I was hesitant to do an issue on Chile when I had other topics broader and richer in content. Although in a way Chile seems like an obvious choice because of the DRCLAS Regional office there, I felt there were other priorities in terms of substance.
But on the invitation from the regional office, I prepared to go to Chile, where I had not visited since the dark days of the dictatorship in 1977. ReVista, you may have noticed, emphasizes the work of visual artists who capture the spirit of the people and places we write about. So I called my friend Susan Meiselas, who edited a moving book of Chilean photography,Chile from Within (New York: W.W. Norton & Company, 1990). It was Susan who set my memory in motion, and Susan who connected me with many of the excellent photographers featured in this issue.
After our conversation, I realized how much Chile had already been a part of my mental landscape, from the creative Chilean exiles whom I met in Panamá in 1975 on a Tica Bus trip to the entreprenurial Chileans I met during my years in Berlin (West) who introduced me to the concept of Pan-Latino through their imaginative restaurants with Argentine steak and Mexican tacos, along with the Chilean pastel de choclo.
Arriving in Chile I expected to find a polarized nation, divided between those who insisted on remembering the past and those who insisted on forgeting it.
What surprised me was how polarized the nation was around the issue of identity. It was almost as if there were two Chiles, a modern, multicultural, prosperous and culturally avant garde country inserted into the larger region and world-and a conservative, inequitable country resistant to immigration and change. The truth, it seemed to me, was somewhere in between. But almost noone seemed to be in the middle.
I feared Chile would be boring and mired in its past-instead, I found a country of people eager to debate about their future. With its annual per capita income of $5,000, Chile is considered almost a developed nation by UN standards. The mall culture and the local Starbucks sometimes made me forget I was in Latin America, but the thoughtful conversations always made me remember that I was in the middle of a changing country. Chile, I found, is a country with a newfound responsibility to its region and to the world. A nonpermanent member of the United Nations Security Council, Chile opposed the United States on the issue of Iraq, and yet is prepared to sign a free trade agreement.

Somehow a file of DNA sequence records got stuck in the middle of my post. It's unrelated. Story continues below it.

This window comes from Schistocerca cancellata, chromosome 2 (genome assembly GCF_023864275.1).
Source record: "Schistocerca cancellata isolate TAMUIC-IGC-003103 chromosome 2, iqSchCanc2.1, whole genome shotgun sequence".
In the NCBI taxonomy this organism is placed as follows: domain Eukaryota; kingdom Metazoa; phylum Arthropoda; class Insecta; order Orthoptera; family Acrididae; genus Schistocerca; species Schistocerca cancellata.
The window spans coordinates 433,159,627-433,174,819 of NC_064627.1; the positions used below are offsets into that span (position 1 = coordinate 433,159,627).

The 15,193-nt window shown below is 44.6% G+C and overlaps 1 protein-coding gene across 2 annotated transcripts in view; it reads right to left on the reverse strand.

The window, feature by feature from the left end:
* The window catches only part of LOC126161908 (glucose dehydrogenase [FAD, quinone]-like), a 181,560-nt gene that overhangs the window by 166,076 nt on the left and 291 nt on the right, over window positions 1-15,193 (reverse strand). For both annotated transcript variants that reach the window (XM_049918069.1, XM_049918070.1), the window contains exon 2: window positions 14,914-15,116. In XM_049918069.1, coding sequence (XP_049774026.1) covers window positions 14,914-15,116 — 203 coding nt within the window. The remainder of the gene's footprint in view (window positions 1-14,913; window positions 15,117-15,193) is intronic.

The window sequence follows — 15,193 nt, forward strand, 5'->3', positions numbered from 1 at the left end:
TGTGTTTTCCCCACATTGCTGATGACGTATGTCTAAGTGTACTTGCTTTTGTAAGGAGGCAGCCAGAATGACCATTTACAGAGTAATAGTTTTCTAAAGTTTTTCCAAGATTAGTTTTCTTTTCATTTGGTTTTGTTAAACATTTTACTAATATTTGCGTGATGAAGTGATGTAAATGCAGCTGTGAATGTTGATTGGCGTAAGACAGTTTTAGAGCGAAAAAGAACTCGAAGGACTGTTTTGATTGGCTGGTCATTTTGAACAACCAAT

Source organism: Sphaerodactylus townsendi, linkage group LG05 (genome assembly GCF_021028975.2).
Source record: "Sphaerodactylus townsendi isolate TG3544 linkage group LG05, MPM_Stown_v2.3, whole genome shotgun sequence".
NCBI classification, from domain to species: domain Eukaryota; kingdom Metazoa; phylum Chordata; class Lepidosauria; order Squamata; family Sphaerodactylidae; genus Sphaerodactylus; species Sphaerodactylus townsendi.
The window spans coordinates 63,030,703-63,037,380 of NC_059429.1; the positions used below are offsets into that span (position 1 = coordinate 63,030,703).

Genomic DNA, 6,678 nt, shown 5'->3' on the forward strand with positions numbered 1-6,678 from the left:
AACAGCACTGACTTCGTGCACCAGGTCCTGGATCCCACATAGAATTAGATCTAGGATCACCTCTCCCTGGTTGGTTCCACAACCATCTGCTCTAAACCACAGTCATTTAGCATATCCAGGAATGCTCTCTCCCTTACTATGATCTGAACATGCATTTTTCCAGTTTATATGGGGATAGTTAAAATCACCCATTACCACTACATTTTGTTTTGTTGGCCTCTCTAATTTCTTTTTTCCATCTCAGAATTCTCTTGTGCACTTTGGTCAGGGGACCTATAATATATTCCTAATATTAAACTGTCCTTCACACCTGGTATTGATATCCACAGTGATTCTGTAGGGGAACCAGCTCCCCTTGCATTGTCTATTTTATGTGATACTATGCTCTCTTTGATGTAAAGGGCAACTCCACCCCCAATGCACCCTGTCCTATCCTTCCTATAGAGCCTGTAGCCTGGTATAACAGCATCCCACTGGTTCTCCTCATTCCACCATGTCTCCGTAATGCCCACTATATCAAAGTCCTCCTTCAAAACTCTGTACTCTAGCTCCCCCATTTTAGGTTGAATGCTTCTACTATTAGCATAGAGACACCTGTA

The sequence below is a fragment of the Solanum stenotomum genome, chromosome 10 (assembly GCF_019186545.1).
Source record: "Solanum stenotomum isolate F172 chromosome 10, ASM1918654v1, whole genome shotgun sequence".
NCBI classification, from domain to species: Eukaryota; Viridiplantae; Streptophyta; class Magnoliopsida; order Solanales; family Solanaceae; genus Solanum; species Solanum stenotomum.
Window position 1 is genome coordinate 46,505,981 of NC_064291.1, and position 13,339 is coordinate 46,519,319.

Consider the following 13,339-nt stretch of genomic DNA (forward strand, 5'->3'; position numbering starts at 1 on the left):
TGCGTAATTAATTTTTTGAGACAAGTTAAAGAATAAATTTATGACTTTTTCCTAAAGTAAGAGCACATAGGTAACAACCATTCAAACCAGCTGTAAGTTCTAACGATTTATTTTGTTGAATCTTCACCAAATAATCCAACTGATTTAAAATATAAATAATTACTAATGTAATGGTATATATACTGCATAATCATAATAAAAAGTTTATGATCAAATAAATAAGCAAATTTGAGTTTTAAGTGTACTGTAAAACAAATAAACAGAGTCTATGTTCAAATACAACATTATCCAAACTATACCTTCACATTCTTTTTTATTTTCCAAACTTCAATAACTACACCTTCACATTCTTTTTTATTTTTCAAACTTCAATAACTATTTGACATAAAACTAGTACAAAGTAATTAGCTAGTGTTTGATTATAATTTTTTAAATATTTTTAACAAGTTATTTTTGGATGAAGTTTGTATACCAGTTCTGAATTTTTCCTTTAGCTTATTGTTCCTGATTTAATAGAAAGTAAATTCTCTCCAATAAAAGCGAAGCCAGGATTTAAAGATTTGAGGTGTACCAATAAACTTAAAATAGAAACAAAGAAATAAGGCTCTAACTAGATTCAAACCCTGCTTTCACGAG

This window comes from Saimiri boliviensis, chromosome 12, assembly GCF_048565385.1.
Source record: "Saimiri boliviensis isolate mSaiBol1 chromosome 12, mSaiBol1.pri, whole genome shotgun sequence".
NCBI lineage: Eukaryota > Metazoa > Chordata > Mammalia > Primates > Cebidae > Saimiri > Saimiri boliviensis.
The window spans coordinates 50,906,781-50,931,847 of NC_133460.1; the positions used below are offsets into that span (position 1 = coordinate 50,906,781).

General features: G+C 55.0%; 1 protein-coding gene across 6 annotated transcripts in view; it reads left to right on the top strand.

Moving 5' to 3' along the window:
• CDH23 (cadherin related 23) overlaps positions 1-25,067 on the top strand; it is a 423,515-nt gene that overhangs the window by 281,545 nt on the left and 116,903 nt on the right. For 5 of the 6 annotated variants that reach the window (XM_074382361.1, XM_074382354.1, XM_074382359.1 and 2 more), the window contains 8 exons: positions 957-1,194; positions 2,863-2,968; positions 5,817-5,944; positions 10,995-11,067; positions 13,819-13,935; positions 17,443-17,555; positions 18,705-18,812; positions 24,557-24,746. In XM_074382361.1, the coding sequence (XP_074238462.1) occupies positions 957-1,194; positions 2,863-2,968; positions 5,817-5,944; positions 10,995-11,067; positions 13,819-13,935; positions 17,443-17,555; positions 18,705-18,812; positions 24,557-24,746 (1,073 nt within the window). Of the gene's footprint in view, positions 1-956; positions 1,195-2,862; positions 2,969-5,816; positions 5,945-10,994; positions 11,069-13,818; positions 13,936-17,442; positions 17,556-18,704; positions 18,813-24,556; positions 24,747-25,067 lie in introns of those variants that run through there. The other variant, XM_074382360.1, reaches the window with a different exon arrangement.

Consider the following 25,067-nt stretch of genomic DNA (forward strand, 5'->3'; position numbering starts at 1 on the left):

The more I heard, the more I was intrigued. I stood looking at the cordillera among the Chilean stars in wine country one December night with my friend Marcela Renteria from the DRCLAS Regional Office. I had just returned from visiting a civil society project which turned vacant lots into landscaped public space. As I was explaining to her what I had seen that day, I realized that among the seemingly polarized voices of the citizens, of the photographers, of the intellectuals and all the other Chileans I had met, they shared these mountains and stars, this “little Chile.”
This ReVista shares with its readers many aspects of this changing country. After my trip, I realized, there were no certain answers about this changing country. But one thing was certain for me: I want to go back.
Spring 2008, Volume VII, Number 3
Cuba may be the only country on the planet that sports statues of John Lennon and Vladimir Lenin. Uruguay may be the first in planning a full-fledged monument to the victims of the Covid-19 pandemic.
I have to confess. I fell passionately, madly, in love at first sight. I was standing on the edge of Bogotá’s National Park, breathing in the rain-washed air laden with the heavy fragrance of eucalyptus trees. I looked up towards the mountains over the red-tiled roofs. And then it happened.
The red and orange leaves of autumn drift past my window. It’s hard to believe that more than two months have gone by since I returned to ReVista from a year’s sabbatical on a Fulbright Fellowship in Colombia.